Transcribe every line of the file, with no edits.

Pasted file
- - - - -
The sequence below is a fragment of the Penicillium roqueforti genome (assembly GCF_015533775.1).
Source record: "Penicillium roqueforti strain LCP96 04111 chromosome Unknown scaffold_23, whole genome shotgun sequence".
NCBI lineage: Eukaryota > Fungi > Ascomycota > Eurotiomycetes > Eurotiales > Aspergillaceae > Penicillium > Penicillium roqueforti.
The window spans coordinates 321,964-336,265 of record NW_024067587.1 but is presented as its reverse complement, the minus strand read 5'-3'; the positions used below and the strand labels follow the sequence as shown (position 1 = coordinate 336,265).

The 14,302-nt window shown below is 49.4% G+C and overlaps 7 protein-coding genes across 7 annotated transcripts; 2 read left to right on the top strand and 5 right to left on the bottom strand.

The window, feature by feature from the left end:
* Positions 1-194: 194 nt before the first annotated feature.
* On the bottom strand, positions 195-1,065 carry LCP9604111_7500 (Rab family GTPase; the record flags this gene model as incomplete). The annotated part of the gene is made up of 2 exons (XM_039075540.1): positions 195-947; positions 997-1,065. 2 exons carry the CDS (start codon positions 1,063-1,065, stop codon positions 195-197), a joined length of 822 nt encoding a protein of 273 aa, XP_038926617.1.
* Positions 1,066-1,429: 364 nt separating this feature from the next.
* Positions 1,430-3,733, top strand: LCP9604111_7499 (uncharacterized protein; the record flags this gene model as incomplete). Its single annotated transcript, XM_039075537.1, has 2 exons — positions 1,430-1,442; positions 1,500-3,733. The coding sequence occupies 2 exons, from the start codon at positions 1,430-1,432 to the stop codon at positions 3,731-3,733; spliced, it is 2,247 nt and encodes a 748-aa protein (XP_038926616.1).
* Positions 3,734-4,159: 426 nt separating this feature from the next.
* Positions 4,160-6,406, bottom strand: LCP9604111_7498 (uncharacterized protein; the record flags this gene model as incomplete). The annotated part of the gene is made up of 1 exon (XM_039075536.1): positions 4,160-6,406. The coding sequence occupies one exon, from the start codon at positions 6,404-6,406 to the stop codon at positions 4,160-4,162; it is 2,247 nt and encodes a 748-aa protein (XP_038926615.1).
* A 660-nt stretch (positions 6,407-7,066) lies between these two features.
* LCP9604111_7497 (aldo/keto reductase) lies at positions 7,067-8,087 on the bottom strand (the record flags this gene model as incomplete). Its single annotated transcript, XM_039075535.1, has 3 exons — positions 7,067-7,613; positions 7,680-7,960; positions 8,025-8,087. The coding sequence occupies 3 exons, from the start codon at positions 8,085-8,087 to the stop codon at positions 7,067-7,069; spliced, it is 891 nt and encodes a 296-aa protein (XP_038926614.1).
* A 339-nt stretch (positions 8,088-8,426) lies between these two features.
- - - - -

The sequence below is a fragment of the Penicillium roqueforti genome (assembly GCF_015533775.1).
Source record: "Penicillium roqueforti strain LCP96 04111 chromosome Unknown scaffold_23, whole genome shotgun sequence".
NCBI lineage: Eukaryota > Fungi > Ascomycota > Eurotiomycetes > Eurotiales > Aspergillaceae > Penicillium > Penicillium roqueforti.
The window spans coordinates 321,964-336,265 of record NW_024067587.1 but is presented as its reverse complement, the minus strand read 5'-3'; the positions used below and the strand labels follow the sequence as shown (position 1 = coordinate 336,265).

The 14,302-nt window shown below is 49.4% G+C and overlaps 7 protein-coding genes across 7 annotated transcripts; 2 read left to right on the top strand and 5 right to left on the bottom strand.

The window, feature by feature from the left end:
* Positions 1-194: 194 nt before the first annotated feature.
* On the bottom strand, positions 195-1,065 carry LCP9604111_7500 (Rab family GTPase; the record flags this gene model as incomplete). The annotated part of the gene is made up of 2 exons (XM_039075540.1): positions 195-947; positions 997-1,065. 2 exons carry the CDS (start codon positions 1,063-1,065, stop codon positions 195-197), a joined length of 822 nt encoding a protein of 273 aa, XP_038926617.1.
* Positions 1,066-1,429: 364 nt separating this feature from the next.
* Positions 1,430-3,733, top strand: LCP9604111_7499 (uncharacterized protein; the record flags this gene model as incomplete). Its single annotated transcript, XM_039075537.1, has 2 exons — positions 1,430-1,442; positions 1,500-3,733. The coding sequence occupies 2 exons, from the start codon at positions 1,430-1,432 to the stop codon at positions 3,731-3,733; spliced, it is 2,247 nt and encodes a 748-aa protein (XP_038926616.1).
* Positions 3,734-4,159: 426 nt separating this feature from the next.
* Positions 4,160-6,406, bottom strand: LCP9604111_7498 (uncharacterized protein; the record flags this gene model as incomplete). The annotated part of the gene is made up of 1 exon (XM_039075536.1): positions 4,160-6,406. The coding sequence occupies one exon, from the start codon at positions 6,404-6,406 to the stop codon at positions 4,160-4,162; it is 2,247 nt and encodes a 748-aa protein (XP_038926615.1).
* A 660-nt stretch (positions 6,407-7,066) lies between these two features.
* LCP9604111_7497 (aldo/keto reductase) lies at positions 7,067-8,087 on the bottom strand (the record flags this gene model as incomplete). Its single annotated transcript, XM_039075535.1, has 3 exons — positions 7,067-7,613; positions 7,680-7,960; positions 8,025-8,087. The coding sequence occupies 3 exons, from the start codon at positions 8,085-8,087 to the stop codon at positions 7,067-7,069; spliced, it is 891 nt and encodes a 296-aa protein (XP_038926614.1).
* A 339-nt stretch (positions 8,088-8,426) lies between these two features.